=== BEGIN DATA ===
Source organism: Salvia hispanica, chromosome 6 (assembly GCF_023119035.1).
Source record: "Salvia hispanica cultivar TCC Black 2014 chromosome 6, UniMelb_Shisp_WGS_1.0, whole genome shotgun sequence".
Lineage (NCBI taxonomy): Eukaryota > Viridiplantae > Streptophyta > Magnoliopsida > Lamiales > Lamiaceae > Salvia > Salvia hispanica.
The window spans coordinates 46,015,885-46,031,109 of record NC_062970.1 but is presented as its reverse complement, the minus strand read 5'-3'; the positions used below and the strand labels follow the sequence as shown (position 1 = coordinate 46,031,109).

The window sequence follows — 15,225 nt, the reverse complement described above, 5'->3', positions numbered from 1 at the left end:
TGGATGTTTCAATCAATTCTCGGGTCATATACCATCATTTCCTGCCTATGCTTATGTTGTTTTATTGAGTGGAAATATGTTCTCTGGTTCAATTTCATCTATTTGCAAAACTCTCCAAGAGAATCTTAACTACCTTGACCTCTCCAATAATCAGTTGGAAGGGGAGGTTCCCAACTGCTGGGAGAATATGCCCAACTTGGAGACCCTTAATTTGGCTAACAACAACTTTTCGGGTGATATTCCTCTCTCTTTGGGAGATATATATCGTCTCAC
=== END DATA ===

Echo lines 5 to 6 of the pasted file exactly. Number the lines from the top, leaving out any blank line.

The window sequence follows — 15,225 nt, the reverse complement described above, 5'->3', positions numbered from 1 at the left end:
TGGATGTTTCAATCAATTCTCGGGTCATATACCATCATTTCCTGCCTATGCTTATGTTGTTTTATTGAGTGGAAATATGTTCTCTGGTTCAATTTCATCTATTTGCAAAACTCTCCAAGAGAATCTTAACTACCTTGACCTCTCCAATAATCAGTTGGAAGGGGAGGTTCCCAACTGCTGGGAGAATATGCCCAACTTGGAGACCCTTAATTTGGCTAACAACAACTTTTCGGGTGATATTCCTCTCTCTTTGGGAGATATATATCGTCTCAC